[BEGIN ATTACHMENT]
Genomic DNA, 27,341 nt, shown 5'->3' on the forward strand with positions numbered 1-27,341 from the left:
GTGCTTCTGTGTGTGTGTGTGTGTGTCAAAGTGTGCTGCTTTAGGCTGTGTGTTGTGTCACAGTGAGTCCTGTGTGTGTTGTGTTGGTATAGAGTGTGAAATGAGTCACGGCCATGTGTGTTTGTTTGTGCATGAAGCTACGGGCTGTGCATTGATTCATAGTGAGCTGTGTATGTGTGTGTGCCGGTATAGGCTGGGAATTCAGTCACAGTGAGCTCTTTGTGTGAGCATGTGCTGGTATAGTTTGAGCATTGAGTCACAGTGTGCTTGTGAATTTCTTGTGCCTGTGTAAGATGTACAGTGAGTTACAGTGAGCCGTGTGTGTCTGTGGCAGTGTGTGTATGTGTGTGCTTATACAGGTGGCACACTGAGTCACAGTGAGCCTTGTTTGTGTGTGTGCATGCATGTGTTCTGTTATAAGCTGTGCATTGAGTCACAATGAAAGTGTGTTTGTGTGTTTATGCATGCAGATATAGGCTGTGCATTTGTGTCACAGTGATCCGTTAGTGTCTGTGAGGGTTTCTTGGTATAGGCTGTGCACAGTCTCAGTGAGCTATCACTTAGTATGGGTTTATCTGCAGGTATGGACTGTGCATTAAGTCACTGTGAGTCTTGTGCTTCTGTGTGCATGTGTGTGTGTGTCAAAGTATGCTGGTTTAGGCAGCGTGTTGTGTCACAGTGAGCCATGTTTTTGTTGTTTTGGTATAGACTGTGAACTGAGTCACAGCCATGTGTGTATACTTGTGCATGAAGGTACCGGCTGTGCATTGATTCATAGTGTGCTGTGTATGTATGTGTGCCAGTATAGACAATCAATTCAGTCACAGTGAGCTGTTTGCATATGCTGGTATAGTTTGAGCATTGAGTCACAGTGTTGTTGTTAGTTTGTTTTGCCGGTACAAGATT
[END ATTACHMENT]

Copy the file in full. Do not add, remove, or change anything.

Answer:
Genomic DNA, 27,341 nt, shown 5'->3' on the forward strand with positions numbered 1-27,341 from the left:
GTGCTTCTGTGTGTGTGTGTGTGTGTCAAAGTGTGCTGCTTTAGGCTGTGTGTTGTGTCACAGTGAGTCCTGTGTGTGTTGTGTTGGTATAGAGTGTGAAATGAGTCACGGCCATGTGTGTTTGTTTGTGCATGAAGCTACGGGCTGTGCATTGATTCATAGTGAGCTGTGTATGTGTGTGTGCCGGTATAGGCTGGGAATTCAGTCACAGTGAGCTCTTTGTGTGAGCATGTGCTGGTATAGTTTGAGCATTGAGTCACAGTGTGCTTGTGAATTTCTTGTGCCTGTGTAAGATGTACAGTGAGTTACAGTGAGCCGTGTGTGTCTGTGGCAGTGTGTGTATGTGTGTGCTTATACAGGTGGCACACTGAGTCACAGTGAGCCTTGTTTGTGTGTGTGCATGCATGTGTTCTGTTATAAGCTGTGCATTGAGTCACAATGAAAGTGTGTTTGTGTGTTTATGCATGCAGATATAGGCTGTGCATTTGTGTCACAGTGATCCGTTAGTGTCTGTGAGGGTTTCTTGGTATAGGCTGTGCACAGTCTCAGTGAGCTATCACTTAGTATGGGTTTATCTGCAGGTATGGACTGTGCATTAAGTCACTGTGAGTCTTGTGCTTCTGTGTGCATGTGTGTGTGTGTCAAAGTATGCTGGTTTAGGCAGCGTGTTGTGTCACAGTGAGCCATGTTTTTGTTGTTTTGGTATAGACTGTGAACTGAGTCACAGCCATGTGTGTATACTTGTGCATGAAGGTACCGGCTGTGCATTGATTCATAGTGTGCTGTGTATGTATGTGTGCCAGTATAGACAATCAATTCAGTCACAGTGAGCTGTTTGCATATGCTGGTATAGTTTGAGCATTGAGTCACAGTGTTGTTGTTAGTTTGTTTTGCCGGTACAAGATT